Guadalupe Adams walked into the crowded room to announce that an employer had just arrived in search of a construction worker.
Just three hours after the Wheaton day laborer center opened for the first time on Monday, Adams, a job coordinator, had already collected the names of 41 general laborers and 34 skilled workers such as electricians and roofers.
"Victor Perez," she called out.
As Perez, a young, quiet man wearing a bright red T-shirt, rose from his seat, the men whose names were not called applauded him. He would earn $15 an hour working on a basement renovation over three days.
Dozens of day laborers gathered for the opening of the Wheaton Center for Employment and Leadership on Monday, enjoying a breakfast of scrambled eggs and pancakes before settling into their seats to wait for work.
The Wheaton center, at University Boulevard and Viers Mill Road, is the second such facility to open in Montgomery County. The center, which is run by Casa of Maryland, a nonprofit immigrant advocacy group, has space for English-language and computer classes. Officials will also give the workers referrals to health clinics. The county will pay the five-year lease for the 1,900-square-foot office on the bottom floor of the Ambassador apartment building: $60,000 for the first year, with the price increasing 3 percent each year thereafter.
The county already runs a day laborer center in Silver Spring, with as many as 200 people showing up to seek work each day. Another facility is scheduled to open in Gaithersburg. Officials had hoped to open that center this fall but have not yet done so because the county and the city of Gaithersburg are trying to resolve issues concerning contracts and renovations.
"Our mantra has been: No day laborers will be outside in the cold this Christmas," said Kim Propeack, an attorney for Casa of Maryland.
Day laborer centers have become popular ways for counties and cities to deal with a growing problem: the presence of unemployed men and women on street corners or parking lots waiting for employers to drive up and hire them. But the facilities have touched off debates over whether governments should spend public money on people who may or may not be in the country legally. A proposal to open an employment center in Herndon was approved by the Town Council last month after much acrimonious debate, but Judicial Watch, a conservative watchdog group, is still trying to block the plan in the courts.
At the Wheaton center, there was no talk of controversy. Instead, the mood on opening day was celebratory, with the men wearing T-shirts that organizers had provided for them.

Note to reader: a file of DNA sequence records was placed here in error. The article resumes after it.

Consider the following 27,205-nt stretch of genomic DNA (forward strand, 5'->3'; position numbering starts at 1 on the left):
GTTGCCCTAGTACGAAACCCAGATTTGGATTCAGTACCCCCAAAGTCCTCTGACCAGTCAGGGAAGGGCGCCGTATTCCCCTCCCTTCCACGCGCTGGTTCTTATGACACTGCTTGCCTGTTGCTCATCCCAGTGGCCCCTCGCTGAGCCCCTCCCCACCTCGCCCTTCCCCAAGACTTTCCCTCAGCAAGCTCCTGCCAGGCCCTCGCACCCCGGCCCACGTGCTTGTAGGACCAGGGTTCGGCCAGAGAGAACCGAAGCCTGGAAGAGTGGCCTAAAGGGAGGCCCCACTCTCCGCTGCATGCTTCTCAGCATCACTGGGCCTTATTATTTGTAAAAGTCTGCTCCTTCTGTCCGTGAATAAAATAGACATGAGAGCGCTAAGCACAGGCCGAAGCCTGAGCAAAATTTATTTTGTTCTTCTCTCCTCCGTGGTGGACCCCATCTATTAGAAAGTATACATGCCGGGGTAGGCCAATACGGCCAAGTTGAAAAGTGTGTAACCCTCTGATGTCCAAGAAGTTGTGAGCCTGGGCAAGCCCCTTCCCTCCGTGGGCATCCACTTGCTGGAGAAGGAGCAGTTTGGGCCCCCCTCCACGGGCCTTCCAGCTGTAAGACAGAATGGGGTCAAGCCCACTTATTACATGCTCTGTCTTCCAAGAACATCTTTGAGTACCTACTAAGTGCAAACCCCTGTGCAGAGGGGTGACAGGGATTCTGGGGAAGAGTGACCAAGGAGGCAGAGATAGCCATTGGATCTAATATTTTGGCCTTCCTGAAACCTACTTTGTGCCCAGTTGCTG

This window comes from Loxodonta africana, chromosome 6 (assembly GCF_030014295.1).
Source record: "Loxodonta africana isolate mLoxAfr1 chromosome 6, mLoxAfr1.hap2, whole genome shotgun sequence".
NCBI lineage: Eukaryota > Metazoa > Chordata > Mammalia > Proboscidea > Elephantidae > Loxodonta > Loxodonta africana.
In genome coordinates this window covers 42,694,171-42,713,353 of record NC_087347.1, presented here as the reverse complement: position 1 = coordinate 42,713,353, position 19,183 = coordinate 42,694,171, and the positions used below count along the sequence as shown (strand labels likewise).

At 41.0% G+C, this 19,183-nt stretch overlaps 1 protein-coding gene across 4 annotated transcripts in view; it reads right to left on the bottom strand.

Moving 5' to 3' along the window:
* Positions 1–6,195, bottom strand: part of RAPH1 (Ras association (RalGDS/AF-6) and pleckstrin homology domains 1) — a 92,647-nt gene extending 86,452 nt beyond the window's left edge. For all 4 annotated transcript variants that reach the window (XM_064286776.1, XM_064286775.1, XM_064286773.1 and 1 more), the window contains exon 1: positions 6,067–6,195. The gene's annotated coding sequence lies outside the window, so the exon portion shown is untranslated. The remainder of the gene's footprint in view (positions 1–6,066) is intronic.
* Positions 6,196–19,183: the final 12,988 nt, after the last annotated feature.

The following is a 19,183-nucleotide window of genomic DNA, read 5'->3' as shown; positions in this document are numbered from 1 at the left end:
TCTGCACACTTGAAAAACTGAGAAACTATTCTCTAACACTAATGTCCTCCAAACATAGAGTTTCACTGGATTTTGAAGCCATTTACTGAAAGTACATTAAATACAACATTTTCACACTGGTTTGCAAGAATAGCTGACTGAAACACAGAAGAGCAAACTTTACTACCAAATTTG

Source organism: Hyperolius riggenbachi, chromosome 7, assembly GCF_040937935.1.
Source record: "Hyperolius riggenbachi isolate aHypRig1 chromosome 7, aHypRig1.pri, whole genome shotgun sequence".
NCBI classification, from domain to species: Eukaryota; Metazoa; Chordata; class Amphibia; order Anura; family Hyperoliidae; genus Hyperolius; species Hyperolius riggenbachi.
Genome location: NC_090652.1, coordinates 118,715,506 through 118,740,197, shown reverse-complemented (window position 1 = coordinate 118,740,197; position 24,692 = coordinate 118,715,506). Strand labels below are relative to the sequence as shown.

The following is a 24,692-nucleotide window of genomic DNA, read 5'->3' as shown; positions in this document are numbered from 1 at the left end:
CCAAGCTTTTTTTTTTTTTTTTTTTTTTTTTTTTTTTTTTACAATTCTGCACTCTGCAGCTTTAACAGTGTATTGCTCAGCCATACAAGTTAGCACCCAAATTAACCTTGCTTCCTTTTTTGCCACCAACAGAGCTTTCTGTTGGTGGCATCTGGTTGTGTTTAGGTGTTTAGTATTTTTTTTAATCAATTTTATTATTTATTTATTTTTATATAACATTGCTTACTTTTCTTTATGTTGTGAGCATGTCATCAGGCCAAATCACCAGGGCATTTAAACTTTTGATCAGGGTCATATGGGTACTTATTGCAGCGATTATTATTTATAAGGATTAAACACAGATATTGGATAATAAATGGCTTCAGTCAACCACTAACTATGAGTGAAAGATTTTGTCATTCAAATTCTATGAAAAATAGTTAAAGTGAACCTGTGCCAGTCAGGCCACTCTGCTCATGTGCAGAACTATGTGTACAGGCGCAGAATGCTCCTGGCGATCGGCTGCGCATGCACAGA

"We're here for you. This is your house," Eddy Luna, the worker organizer for the center, told the crowd in Spanish.
Officials at the center will give each worker an identification card but will not ask for his or her citizenship or immigration status. The employers will also have to register with the center. Attorneys will be on hand to handle any cases of employers who do not pay their workers, a problem that has been prevalent over the years.
Avi Perez, who works for a home improvement company, said he was glad there was now a place for him to find workers to help with his projects. "This is the best," he said, after hiring Victor Perez. "Everything is organized."
Before the center opened, the laborers gathered outdoors about a block away, with no supervision and in the winter no protection from the cold.
They were people such as Jose Guillen, who arrived in Maryland from Peru four years ago, in search of better-paying work. Back home, he was a psychologist, earning $450 a month.
"I was looking for more opportunities. They are limited in our countries," he said.
As Guillen and his colleagues drank coffee in the main room, Luna invited them to offer their opinions about the center.
"We all have to collaborate," Luna said. "We need you to come here and tell us this is what you need to improve. There will be things you won't like. Let me know. We have to work together."
Several took him up on his offer, standing before the crowd and addressing the other workers in Spanish, turning the breakfast into what seemed like a group therapy session.
Daniel Chavez, a worker from El Salvador who has been in the United States for nine months, urged the men to clean up after themselves. "That way we can be proud of our center," he said.
The men clapped.
Carlos Alfaro Sosa, a worker from El Salvador who lives in Wheaton, stood and said he had overhead complaints that not enough employers were coming into the office.
"This is the first day. We just got here," he said. "We're not all going to work the first day. . . . Instead of being negative, we have to support each other."
Guillen told the men that they have to be honest with employers about their skills. If they are not construction workers, they should not say they are, otherwise it will reflect badly on the center, he said.
"Let's be honest in what we say and do," he said.